Publication in 2022

  • FL-DTD: an integrated pipeline to predict the drug interacting targets by feedback loop-based network analysis, Briefings in Bioinformatics, 2022, DOI: 10.1093/bib/bbac263, accepted


    Drug target discovery is an essential step to reveal the mechanism of action (MoA) underlying drug therapeutic effects and/or side effects. Most of the approaches are usually labor-intensive while unable to identify the tissue-specific interacting targets,especially the targets with weaker drug binding affinity. In this work, we proposed an integrated pipeline, FL-DTD, to predict the drug interacting targets of novel compounds in a tissue-specific manner. This method was built based on a hypothesis that cells under a status of homeostasis would take responses to drug perturbation by activating feedback loops. Therefore, the drug interacting targets can be predicted by analyzing the network responses after drug perturbation. We evaluated this method using the expression data of estrogen stimulation, gene manipulation and drug perturbation and validated its good performance to identify the annotated drug targets. Using STAT3 as a target protein, we applied this method to drug perturbation data of 500 natural compounds and predicted five compounds with STAT3 interacting activities. Experimental assay validated the STAT3-interacting activities of four compounds. Overall, our evaluation suggests that FL-DTD predicts the drug interacting targets with good accuracy and can be used for drug target discovery.

  • A network-based method for drug target discovery of complex diseases and identification of new targets for Alzheimer’s disease, submitted, 2022


    Drug target discovery is the basis of modern drug development. With accumulating disease data, a challenge arises that is how to integrate multiple data into better drug target discovery. In this work, we formulated a new theoretical hypothesis about network perturbation, which describes the disease relevance of network nodes as (1) positively correlated with the number of connected disease genes; and (2) negatively correlated with the network distance to other disease genes. Using this theory, a computational method was proposed to predict drug targets for complex diseases. This method can integrate transcriptomic data, clinical information, genetic findings, and other disease information into network analysis so as to build a disease-specific weighted network. The potential drug targets were predicted by ranking the nodes according to their abilities to regulate the network of disease genes. Applying this method to Alzheimer’s disease (AD) data, we identified two new drug targets, including a general target of HDAC1 and a precise target of ABI2. Bioinformatics analyses and experimental studies confirmed their involvement in AD development, supporting the good performance of computational prediction.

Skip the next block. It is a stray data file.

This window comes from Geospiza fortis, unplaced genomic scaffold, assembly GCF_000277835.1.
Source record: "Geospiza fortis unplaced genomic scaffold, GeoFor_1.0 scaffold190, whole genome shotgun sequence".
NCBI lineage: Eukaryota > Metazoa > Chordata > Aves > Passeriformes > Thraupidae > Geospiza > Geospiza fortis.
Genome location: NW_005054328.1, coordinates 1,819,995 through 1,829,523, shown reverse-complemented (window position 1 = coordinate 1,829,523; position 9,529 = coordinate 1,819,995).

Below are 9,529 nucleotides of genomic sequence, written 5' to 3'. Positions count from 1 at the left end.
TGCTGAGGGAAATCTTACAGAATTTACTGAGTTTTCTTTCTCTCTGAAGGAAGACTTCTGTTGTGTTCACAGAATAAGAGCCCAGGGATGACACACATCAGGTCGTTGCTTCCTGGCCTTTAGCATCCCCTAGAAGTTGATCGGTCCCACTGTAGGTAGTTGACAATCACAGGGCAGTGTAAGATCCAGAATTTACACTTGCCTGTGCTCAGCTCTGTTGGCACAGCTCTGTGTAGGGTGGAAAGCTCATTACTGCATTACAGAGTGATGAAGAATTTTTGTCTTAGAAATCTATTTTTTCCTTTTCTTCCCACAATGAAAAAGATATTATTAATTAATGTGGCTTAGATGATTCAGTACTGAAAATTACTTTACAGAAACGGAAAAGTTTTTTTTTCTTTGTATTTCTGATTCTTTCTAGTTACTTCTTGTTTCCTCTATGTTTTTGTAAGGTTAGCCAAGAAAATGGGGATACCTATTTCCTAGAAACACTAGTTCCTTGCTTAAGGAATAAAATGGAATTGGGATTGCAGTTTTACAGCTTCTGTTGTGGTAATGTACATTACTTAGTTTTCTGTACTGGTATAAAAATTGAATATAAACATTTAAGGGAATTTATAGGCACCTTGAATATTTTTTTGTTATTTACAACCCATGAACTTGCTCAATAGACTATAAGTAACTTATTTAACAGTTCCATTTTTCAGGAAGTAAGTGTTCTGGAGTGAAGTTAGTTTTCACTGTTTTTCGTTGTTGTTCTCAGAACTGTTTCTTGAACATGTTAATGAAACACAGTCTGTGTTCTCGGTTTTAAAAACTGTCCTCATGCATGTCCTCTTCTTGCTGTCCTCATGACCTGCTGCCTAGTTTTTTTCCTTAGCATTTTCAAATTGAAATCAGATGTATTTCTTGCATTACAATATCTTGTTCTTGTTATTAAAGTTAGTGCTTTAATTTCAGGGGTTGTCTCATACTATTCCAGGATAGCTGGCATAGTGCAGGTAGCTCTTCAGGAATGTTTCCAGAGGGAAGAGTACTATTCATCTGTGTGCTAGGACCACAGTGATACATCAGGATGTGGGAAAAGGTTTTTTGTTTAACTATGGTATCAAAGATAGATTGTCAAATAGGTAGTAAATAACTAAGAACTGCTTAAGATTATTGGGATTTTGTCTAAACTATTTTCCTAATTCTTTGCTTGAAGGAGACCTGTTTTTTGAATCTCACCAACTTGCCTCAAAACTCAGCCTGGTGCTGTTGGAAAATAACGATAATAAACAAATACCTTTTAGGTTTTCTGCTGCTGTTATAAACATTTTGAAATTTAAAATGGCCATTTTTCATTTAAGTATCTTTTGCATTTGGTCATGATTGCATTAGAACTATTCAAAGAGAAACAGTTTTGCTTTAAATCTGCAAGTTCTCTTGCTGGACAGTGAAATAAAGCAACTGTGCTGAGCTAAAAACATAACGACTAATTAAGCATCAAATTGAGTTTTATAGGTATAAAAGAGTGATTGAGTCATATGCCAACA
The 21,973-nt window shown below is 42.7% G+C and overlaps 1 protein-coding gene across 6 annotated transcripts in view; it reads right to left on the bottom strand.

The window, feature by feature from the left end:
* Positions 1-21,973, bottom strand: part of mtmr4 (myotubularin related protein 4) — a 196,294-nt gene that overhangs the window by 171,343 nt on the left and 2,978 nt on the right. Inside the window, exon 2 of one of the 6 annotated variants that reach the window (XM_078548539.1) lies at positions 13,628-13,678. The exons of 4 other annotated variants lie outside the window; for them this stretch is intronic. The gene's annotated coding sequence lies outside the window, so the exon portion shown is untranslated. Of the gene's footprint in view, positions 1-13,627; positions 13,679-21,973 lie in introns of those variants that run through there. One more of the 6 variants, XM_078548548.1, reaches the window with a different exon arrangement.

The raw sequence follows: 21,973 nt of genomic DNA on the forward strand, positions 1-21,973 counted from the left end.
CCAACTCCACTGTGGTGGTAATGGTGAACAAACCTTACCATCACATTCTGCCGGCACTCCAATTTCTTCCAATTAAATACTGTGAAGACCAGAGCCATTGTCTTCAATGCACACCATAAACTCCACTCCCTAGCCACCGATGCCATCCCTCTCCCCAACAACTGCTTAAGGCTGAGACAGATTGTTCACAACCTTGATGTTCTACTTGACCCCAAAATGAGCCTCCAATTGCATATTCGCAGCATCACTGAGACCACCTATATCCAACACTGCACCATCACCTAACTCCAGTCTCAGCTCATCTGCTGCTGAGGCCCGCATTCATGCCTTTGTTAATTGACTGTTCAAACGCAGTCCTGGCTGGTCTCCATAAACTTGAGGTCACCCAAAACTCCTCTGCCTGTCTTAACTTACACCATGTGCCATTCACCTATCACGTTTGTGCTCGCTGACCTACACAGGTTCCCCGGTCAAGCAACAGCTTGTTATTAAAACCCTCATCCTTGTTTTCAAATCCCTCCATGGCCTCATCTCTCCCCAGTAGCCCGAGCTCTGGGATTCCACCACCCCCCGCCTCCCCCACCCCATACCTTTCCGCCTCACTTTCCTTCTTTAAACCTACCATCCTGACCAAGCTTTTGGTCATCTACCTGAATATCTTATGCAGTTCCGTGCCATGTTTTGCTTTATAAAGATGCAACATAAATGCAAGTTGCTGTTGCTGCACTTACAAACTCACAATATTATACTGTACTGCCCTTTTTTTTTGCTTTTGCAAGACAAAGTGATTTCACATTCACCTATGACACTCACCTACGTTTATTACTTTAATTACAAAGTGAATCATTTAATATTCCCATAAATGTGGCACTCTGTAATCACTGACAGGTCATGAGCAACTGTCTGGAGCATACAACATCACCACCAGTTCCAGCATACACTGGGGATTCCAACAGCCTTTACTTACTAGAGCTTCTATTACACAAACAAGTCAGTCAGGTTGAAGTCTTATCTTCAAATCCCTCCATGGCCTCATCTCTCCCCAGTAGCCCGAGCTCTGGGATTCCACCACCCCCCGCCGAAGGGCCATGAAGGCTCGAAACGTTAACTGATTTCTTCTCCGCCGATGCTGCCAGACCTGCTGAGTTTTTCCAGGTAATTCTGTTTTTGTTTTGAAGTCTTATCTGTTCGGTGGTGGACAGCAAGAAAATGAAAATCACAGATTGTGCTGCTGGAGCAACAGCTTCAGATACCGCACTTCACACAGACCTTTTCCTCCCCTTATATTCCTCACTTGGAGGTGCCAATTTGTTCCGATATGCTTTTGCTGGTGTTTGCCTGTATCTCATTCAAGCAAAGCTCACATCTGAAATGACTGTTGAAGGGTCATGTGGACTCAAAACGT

• Regulatory degeneration contributes to AD development and supports HDAC1 as a novel drug target, submitted, 2022


    Epigenetic drugs are gaining particular interest as a potential therapy to treat Alzheimer’s disease (AD). However, it is less clear how epigenetic drugs affect complex AD causal mechanisms. In this work, we studied the diversity of AD patients by performing regulatory divergence analysis of large-scale AD brain RNA-seq data. We reported a widespread existence of regulatory degeneration among AD brain samples, where transcription factor (TF) mediated regulations were weakened or lost during AD development. Regulatory degeneration leads to detrimental clinical outcomes mainly by affecting protein degradation, neuroinflammation and mitochondria function. Integrative analysis suggested that epigenetic dysregulation may contribute to such a process, and HDAC1 was a potential participator of regulatory degeneration. Overall, our findings revealed a potential mechanism for epigenetic drugs to treat AD, and proposed HDAC1 as a new drug target.